Garrett Skrobot, NASA’s project manager for Educational Launch of Nanosatellites (ELaNa), started pushing to get CubeSats on launches as secondary payloads in 2001; it wasn’t until 2011 that the first CubeSats were actually launched. Sadly, that launch failed when the Taurus rocket didn’t separate from the spacecraft, Glory. With roadblocks like that, most people might consider giving up at some point, but not Skrobot.
For Skrobot, it was the educational aspect that sparked his passion and kept him working at it. “Man, when I was in college we didn’t have opportunities to fly payloads in space. Today, we are seeing students designing, building and coming up with great ideas. When I see a student’s face light up about something new and exciting, its hard to not want to do something about it.”
Project ELaNa is managed under NASA’s Launch Services Program; the project partners NASA with universities and schools that are trying to get their CubeSats to space. According to Skrobot, ELaNa has facilitated the launch of 32 CubeSats with 18 scheduled to launch over the next 18 months. Currently, there are 53 CubeSat initiatives on backlog. “Just about everyday I am trying to figure out how to get the other 53 onto a launch,” said Skrobot.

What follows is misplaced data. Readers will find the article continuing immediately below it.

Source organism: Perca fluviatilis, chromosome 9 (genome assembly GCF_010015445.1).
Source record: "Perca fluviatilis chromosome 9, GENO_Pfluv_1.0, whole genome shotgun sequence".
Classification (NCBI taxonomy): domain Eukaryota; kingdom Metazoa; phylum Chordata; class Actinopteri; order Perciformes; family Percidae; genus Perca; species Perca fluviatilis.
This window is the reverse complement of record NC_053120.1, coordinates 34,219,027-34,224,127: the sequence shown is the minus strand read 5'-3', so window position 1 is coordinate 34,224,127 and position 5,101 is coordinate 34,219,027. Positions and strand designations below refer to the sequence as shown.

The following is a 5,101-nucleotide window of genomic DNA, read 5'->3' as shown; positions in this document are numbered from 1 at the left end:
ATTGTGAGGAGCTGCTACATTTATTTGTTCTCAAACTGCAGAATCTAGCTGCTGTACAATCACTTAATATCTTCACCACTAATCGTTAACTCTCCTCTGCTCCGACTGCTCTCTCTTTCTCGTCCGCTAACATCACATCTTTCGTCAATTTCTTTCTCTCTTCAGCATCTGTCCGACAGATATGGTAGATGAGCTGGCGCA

What can we learn with CubeSats?
In light of CubeSats’ research and development potential, NASA’s Science Mission Directorate has allocated $5 million per year for the next five years for CubeSat projects with several expected to launch as early as 2016.
David Klumpar, research professor of physics and director of Space Science and Engineering Lab at Montana State University, is currently on two-year loan to NASA under the Intergovernmental Personnel Act.
At Montana State, Klumpar and his students collaborated with University of New Hampshire, Los Alamos National Laboratory, and Aerospace Corp. to launch FIREBIRD in 2013. (The acronym stands for: Focused Investigations of Relativistic Electron Burst Intensity Range, and Dynamics.) A second FIREBIRD mission is expected to launch in October 2014. The mission involves two CubeSats that will work in concert to measure rapid bursts of radiation emissions from the Van Allen Radiation Belts, an area in the Earth’s atmosphere where radiation is trapped by the planet’s magnetic field.